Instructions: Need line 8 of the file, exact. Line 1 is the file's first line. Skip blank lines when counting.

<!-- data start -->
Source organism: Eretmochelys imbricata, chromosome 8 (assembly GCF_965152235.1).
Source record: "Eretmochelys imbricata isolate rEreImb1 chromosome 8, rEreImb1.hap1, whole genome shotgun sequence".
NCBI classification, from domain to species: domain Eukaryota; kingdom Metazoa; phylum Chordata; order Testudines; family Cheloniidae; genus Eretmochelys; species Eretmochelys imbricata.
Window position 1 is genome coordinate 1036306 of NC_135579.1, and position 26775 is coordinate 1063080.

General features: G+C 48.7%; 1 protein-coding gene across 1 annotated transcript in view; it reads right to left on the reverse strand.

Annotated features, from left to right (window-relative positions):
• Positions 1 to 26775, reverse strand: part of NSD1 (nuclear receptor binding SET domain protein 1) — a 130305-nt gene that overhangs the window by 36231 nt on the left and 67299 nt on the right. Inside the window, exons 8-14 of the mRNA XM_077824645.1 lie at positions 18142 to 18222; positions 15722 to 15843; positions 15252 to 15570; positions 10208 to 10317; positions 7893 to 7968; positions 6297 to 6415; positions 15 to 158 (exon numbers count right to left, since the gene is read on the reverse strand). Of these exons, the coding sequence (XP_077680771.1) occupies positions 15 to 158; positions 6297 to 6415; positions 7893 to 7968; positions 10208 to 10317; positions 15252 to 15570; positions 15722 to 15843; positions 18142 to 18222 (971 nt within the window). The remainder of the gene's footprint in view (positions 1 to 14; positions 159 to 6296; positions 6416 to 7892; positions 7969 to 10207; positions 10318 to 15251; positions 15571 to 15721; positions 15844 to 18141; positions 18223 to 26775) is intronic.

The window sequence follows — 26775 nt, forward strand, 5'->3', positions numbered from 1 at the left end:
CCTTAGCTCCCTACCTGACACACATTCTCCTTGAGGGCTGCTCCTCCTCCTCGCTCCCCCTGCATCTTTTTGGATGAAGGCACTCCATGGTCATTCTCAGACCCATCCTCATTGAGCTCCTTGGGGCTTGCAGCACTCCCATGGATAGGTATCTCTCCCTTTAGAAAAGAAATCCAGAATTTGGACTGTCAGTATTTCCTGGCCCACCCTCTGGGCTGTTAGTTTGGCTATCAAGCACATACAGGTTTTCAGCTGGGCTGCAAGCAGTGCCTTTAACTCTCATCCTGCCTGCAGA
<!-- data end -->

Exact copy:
The window sequence follows — 26775 nt, forward strand, 5'->3', positions numbered from 1 at the left end: